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Injecting Methods into HaXe with "using"

May 23, 2009

Nicolas just added a new keyword to the haXe compiler called “using”.  In short, this keyword lets you inject additional methods into instances of types.

“using” explained

The haXe “using” keyword  is a special import command for classes.   The command will import the given class normally.  However, it has special behavior if the imported class has any static functions accepting an argument.

The “using” keyword takes any static functions defined in the class, and adds those static methods to the argument type, as if the argument type defined the method itself.  In this sense, it behaves like a sort of implicit mixin, or trait.  However, it’s also very different from these approaches, and to the best of my knowledge, nothing like this exists in any other language.

Explaining what’s happening in simple prose is actually a bit cumbersome, so here’s some example code.  First, we’ll give a simple haXe example without “using”.  The first class is a Demo class that contains the main function:

// in Demo.hx
class Demo{

public static function main(): Void
{
trace(BarStringClass.addBar('foo'));
}

}

The second is a class that contains additional methods:

//in BarStringClass.hx
class BarStringClass{
public static function addBar(str:String) :String
{
return str + ' bar';
}
}

If we compile the code using main() from Demo, we’ll get “foo bar”.  We’re simply using the static class from BarStringClass to process the string and tracing it.  Pretty simple.

Now let’s look at what we can do to Demo.hx with “using”.  We’ll use the same BarStringClass from before, but we’ll change Demo slightly:

//in Demo.hx
using BarStringClass; // here's the 'using' keyword in use
class Demo{

public static function main(): Void
{
trace('foo'.addBar());
}

}

haXe now lets us access BarStringClass static functions as if they were functions of the String class.  In this fashion, the standard base classes can be augmented with additional methods without the need to extend them explicitly.

Notice how in this example it wasn’t even necessary to specify the “str:String” argument required by addBar(). When the haXe compiler injects the methods from BarStringClass, it will automatically fill in the current instance as the first argument… turning BarStringClass.addBar(‘foo’) into ‘foo’.addBar().  All of the first argument Types of the “using” classes will be augmented in this way.

So in this case, BarStringClass had one static function (addBar), and the first argument type was String.  Therefore, every String instance now gets the addBar() function.  You could have many different Static functions in a “using” class, and each of the first argument classes will get injected in the same way.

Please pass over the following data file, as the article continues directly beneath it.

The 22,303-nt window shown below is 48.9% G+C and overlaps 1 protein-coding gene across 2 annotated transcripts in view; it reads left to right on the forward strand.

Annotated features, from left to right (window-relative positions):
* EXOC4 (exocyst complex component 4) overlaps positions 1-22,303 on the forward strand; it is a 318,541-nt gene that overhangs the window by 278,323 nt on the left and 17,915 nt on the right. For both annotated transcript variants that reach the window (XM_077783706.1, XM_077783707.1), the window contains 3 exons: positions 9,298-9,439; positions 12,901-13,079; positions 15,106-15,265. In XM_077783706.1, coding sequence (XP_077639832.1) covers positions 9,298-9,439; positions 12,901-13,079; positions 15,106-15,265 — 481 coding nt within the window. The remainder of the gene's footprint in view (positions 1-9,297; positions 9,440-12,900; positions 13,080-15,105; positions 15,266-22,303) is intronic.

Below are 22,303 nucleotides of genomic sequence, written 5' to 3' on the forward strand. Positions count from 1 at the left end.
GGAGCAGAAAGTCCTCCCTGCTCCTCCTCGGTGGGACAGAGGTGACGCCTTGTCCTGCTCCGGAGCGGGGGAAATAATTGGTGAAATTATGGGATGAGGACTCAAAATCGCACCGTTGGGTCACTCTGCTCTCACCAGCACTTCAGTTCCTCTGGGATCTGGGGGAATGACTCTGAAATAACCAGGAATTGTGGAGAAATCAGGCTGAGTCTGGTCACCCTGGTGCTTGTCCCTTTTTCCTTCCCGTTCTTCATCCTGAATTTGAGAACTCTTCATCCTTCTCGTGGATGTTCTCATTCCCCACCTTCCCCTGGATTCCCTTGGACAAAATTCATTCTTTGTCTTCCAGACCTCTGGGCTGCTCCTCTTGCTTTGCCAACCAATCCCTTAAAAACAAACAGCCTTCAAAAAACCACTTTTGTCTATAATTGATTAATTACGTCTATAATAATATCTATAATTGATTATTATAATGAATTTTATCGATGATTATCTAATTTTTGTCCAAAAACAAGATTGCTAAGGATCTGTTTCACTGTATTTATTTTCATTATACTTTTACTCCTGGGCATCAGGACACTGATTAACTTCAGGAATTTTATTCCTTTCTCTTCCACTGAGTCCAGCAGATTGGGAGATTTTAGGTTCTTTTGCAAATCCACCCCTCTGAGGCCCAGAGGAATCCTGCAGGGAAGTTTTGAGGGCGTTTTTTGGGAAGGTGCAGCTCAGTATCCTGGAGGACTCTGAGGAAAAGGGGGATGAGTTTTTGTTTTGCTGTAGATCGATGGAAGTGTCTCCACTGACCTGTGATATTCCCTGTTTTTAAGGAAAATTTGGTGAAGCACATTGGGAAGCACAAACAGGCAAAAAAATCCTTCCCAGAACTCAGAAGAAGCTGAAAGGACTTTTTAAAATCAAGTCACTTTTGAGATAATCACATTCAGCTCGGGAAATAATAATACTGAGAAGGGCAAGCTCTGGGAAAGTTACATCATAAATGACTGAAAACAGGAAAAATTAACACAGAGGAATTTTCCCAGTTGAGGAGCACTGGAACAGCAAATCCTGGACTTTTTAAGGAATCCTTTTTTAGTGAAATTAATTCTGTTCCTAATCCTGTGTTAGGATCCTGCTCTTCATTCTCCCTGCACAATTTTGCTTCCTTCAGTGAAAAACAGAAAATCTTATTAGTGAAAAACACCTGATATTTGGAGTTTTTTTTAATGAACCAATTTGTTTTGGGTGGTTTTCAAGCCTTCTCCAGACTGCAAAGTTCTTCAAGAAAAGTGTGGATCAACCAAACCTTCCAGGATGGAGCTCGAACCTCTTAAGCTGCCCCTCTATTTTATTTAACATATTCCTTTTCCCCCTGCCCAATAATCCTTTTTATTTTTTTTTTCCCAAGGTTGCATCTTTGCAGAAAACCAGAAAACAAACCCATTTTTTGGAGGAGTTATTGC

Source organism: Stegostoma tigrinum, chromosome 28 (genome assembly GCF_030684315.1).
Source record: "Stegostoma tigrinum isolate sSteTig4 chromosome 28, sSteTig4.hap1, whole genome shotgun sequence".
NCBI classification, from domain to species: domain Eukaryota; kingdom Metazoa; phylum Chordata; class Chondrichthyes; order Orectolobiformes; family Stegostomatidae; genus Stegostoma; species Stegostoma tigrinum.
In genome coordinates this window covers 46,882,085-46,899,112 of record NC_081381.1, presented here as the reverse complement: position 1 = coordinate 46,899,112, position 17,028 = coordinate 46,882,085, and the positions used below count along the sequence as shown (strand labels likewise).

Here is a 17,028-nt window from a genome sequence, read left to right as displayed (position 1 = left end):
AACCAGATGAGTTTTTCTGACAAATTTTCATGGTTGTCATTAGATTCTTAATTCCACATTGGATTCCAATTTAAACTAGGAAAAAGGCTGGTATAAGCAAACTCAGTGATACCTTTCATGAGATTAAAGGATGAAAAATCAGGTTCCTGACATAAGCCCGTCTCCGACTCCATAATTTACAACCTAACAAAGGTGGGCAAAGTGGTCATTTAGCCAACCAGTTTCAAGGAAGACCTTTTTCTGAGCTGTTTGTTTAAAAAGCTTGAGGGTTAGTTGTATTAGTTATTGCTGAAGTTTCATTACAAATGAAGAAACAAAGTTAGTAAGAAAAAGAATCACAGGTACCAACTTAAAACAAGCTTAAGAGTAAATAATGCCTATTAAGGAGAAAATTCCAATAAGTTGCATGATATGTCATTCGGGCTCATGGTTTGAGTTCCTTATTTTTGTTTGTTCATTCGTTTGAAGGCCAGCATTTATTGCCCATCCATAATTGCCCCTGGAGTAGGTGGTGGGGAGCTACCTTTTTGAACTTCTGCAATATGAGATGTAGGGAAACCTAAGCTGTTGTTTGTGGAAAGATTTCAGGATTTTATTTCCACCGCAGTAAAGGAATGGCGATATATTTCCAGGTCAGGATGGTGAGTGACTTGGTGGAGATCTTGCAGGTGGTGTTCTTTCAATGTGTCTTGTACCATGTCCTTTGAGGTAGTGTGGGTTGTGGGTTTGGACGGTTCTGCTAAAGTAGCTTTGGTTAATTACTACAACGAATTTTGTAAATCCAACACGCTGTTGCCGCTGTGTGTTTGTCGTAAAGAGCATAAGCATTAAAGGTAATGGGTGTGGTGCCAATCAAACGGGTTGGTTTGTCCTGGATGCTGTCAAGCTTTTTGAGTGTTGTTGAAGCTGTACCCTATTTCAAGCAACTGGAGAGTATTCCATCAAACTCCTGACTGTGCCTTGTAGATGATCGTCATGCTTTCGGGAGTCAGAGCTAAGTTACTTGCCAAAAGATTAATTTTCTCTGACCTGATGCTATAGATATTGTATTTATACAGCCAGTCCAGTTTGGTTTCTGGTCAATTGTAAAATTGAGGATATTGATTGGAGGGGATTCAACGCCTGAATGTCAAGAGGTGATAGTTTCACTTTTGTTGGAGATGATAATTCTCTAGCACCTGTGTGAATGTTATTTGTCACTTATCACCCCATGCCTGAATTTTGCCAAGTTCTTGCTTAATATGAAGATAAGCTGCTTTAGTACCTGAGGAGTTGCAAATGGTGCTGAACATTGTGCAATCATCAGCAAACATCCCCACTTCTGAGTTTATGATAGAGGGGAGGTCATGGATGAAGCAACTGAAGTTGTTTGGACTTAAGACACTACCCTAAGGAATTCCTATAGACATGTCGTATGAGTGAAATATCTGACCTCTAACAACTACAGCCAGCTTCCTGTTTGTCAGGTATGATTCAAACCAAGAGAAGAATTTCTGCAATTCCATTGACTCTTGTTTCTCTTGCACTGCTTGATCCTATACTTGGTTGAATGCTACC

“using” with types and/or classes

The other nice thing about this approach is that it works with the more broadly defined Types/typedefs, and not just Classes. So, my IterTools functions that work (mainly) with Iterable Types can be injected with “using”, and then you can do things like:

for ( i in [1,2,3,4].cycle(5) ){
trace(i);
}

…to iterate through the numbers 1 through 4 five times. “cycle()” and the rest of the functions that operate on Iterables would also then work with Lists, FastLists, Hashes, and so forth.  When you add “using IterTools;” at the top of a class file, anything that can iterate can now “cycle()”.

Caveats

There are two significant caveats with “using”.  The first is that the injected methods are not available through reflection.  This means they’re not part of the “run-time” class instance.  The second caveat is that it can be very easy to overload several instances of a single method name (from multiple “using” classes).  Currently, haXe’s behavior is to only use the first matching static method from a “using” class.

“using” can be habit forming

Some of the positives to the “using” keyword approach are:

  1. You can manage classes externally from code that defines them, seamlessly adding in functionality by augmenting classes and typedefs.
  2. Anything you can do through the “using” keyword can be done by using static classes, so there is very little ‘magic’ going on… just some clever reformatting of function calls.
  3. There’s a ton of static classes out there (in addition to my own) that already contain a lot of good practical functionality.  You can easily reuse these classes as “using” classes, or write your own that handle specific needs.
  4. Method completion works with –display.  So once you include the “using” keyword with an appropriate class, you can instantly see the extra available methods by triggering a code-completion request inside your editor (assuming the editor does –display code completion).

I’m assuming “using” will be added in the next version of haXe (2.04).  Till then, you can play around with it by downloading and building from the CVS sources.

7/26 Update: “using” is now officially part of haXe (2.04).

From → haXe

5 Comments
  1. Pimm Hogeling permalink

    It has been added in 2.04, available for download now haXe.org.

  2. Appears to be equivalent to “extension methods” in C#

Trackbacks & Pingbacks

  1. haXe 2.04 released !
  2. Using jQuery in haXe | Andy Li's Blog
  3. Method chaining, Haxe ‘using’, and PBE/Hydrax components | Dion Amago

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